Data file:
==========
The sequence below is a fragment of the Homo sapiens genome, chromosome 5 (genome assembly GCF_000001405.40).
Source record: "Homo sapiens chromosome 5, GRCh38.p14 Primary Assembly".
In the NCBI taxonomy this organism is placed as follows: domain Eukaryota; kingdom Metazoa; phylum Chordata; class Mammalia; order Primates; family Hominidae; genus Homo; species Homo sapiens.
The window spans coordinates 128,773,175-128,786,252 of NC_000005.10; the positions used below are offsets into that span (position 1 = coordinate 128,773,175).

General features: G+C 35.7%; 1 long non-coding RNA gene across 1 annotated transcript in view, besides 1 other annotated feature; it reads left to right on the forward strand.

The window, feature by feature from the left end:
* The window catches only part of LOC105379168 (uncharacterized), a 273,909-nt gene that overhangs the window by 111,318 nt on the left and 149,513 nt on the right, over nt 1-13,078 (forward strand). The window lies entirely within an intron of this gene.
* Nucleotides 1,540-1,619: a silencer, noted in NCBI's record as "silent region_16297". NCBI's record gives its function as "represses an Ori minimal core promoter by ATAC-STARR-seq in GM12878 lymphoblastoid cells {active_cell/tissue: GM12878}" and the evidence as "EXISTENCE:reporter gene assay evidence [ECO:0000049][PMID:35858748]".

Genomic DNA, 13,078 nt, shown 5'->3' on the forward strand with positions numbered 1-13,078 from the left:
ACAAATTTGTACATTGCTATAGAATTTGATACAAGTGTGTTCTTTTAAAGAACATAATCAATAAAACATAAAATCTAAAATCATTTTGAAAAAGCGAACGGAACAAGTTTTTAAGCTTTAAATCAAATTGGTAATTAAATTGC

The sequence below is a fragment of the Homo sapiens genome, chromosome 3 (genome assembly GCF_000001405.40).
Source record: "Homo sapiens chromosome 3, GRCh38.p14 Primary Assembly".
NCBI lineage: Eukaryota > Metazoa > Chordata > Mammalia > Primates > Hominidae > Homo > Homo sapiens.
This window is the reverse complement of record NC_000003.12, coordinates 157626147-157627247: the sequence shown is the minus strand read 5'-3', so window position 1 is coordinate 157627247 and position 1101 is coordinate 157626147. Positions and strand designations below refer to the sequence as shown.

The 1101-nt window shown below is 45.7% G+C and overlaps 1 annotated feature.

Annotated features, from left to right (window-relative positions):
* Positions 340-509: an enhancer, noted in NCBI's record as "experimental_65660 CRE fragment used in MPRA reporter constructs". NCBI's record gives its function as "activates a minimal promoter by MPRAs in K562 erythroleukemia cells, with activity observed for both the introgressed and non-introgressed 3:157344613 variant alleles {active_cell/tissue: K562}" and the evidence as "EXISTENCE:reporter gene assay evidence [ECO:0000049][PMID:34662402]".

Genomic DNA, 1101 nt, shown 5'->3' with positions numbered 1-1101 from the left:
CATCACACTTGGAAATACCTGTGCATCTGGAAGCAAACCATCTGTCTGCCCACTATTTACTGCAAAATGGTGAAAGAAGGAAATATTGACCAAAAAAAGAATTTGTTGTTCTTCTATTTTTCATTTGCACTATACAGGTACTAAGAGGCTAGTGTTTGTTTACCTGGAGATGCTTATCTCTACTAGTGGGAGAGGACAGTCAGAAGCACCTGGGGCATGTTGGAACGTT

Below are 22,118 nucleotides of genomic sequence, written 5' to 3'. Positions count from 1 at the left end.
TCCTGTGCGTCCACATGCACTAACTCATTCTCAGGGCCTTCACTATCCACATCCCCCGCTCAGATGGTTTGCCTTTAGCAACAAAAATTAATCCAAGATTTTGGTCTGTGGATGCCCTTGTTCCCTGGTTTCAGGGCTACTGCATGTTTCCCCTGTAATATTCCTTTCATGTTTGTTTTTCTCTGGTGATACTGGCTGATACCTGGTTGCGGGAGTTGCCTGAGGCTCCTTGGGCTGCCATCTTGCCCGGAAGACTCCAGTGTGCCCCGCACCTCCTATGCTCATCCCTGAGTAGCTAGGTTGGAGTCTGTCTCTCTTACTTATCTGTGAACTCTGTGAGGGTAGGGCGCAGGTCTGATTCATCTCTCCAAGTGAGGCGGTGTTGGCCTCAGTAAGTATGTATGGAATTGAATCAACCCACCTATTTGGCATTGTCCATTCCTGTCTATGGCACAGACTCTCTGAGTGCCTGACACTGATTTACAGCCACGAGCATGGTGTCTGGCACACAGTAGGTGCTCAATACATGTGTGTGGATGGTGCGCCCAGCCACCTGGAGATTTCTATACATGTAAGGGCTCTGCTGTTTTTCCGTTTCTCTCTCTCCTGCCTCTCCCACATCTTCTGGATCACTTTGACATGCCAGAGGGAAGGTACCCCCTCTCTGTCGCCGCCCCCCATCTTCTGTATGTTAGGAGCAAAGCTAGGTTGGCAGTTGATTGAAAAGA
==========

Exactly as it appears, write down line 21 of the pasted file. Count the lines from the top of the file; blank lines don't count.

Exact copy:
TCCTGTGCGTCCACATGCACTAACTCATTCTCAGGGCCTTCACTATCCACATCCCCCGCTCAGATGGTTTGCCTTTAGCAACAAAAATTAATCCAAGATTTTGGTCTGTGGATGCCCTTGTTCCCTGGTTTCAGGGCTACTGCATGTTTCCCCTGTAATATTCCTTTCATGTTTGTTTTTCTCTGGTGATACTGGCTGATACCTGGTTGCGGGAGTTGCCTGAGGCTCCTTGGGCTGCCATCTTGCCCGGAAGACTCCAGTGTGCCCCGCACCTCCTATGCTCATCCCTGAGTAGCTAGGTTGGAGTCTGTCTCTCTTACTTATCTGTGAACTCTGTGAGGGTAGGGCGCAGGTCTGATTCATCTCTCCAAGTGAGGCGGTGTTGGCCTCAGTAAGTATGTATGGAATTGAATCAACCCACCTATTTGGCATTGTCCATTCCTGTCTATGGCACAGACTCTCTGAGTGCCTGACACTGATTTACAGCCACGAGCATGGTGTCTGGCACACAGTAGGTGCTCAATACATGTGTGTGGATGGTGCGCCCAGCCACCTGGAGATTTCTATACATGTAAGGGCTCTGCTGTTTTTCCGTTTCTCTCTCTCCTGCCTCTCCCACATCTTCTGGATCACTTTGACATGCCAGAGGGAAGGTACCCCCTCTCTGTCGCCGCCCCCCATCTTCTGTATGTTAGGAGCAAAGCTAGGTTGGCAGTTGATTGAAAAGA